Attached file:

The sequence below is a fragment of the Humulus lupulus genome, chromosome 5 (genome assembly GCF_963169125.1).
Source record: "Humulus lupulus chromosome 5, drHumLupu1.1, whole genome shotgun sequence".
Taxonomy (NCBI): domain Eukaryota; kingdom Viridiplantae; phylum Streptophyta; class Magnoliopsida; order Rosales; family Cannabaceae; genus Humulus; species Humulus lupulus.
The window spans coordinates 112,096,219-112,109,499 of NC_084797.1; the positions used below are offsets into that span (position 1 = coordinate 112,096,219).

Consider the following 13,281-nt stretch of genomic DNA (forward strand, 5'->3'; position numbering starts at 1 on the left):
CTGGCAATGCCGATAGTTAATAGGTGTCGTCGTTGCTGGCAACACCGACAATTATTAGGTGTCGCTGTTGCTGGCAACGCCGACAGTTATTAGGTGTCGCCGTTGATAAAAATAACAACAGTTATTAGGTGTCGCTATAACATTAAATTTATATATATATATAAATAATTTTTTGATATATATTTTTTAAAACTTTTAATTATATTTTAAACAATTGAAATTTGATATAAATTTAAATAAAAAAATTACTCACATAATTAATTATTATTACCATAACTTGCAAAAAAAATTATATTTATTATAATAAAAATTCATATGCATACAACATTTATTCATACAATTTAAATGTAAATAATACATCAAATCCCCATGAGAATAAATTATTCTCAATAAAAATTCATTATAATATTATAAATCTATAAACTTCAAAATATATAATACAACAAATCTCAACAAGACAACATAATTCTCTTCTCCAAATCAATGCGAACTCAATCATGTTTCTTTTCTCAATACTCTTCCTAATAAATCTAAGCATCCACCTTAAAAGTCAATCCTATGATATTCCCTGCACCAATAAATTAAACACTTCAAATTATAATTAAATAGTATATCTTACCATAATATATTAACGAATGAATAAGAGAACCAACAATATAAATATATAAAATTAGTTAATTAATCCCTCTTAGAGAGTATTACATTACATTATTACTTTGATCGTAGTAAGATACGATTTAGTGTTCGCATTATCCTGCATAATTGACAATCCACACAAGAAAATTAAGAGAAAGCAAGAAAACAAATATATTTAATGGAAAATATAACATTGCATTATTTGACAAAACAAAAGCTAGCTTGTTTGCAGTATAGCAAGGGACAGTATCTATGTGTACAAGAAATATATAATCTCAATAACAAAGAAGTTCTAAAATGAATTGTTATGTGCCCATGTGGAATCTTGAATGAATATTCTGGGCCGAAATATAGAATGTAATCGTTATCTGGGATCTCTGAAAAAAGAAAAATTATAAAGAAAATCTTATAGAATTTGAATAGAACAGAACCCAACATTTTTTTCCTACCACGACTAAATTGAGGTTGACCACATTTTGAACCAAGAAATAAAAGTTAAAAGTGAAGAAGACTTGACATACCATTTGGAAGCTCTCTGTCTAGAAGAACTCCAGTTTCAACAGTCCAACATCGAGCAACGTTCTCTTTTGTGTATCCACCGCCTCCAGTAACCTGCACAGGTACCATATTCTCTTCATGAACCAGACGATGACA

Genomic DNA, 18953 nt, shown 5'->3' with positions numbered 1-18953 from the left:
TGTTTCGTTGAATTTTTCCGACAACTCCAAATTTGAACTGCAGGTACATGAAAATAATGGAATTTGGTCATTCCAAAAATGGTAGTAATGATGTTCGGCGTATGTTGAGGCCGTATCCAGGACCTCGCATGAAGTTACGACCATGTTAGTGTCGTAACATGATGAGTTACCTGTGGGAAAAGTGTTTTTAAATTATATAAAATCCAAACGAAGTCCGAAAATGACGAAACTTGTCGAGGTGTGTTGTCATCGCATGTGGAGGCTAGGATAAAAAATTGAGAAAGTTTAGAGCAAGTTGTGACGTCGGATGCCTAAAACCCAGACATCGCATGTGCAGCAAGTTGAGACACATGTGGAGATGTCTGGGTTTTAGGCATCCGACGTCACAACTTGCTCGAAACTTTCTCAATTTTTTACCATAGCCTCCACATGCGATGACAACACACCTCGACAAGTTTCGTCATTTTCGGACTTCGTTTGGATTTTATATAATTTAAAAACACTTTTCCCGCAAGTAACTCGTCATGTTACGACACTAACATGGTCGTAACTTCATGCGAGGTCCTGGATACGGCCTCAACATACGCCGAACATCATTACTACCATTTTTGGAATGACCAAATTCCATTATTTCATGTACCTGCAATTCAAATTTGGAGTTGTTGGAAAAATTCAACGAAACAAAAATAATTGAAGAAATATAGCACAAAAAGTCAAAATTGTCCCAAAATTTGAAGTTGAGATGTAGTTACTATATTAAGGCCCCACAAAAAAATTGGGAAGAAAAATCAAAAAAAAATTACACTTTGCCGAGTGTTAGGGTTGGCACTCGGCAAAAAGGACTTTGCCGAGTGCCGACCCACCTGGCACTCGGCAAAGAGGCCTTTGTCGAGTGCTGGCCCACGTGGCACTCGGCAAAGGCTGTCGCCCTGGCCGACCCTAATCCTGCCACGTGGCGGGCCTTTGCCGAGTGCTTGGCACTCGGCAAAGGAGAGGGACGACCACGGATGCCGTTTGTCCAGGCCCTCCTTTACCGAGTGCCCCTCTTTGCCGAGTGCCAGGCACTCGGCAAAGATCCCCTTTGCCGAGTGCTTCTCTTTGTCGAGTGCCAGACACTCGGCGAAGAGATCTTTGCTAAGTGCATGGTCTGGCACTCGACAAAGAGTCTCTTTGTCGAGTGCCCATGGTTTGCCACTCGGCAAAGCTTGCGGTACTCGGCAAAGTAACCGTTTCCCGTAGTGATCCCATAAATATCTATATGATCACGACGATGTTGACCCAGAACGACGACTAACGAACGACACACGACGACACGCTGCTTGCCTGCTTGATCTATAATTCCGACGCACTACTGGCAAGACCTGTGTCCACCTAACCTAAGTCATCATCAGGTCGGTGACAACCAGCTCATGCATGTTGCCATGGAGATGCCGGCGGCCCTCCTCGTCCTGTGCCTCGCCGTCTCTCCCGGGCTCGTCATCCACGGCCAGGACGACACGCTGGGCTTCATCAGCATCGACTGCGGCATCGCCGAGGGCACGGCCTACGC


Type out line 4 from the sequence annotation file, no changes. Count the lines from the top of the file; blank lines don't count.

The window spans coordinates 112,096,219-112,109,499 of NC_084797.1; the positions used below are offsets into that span (position 1 = coordinate 112,096,219).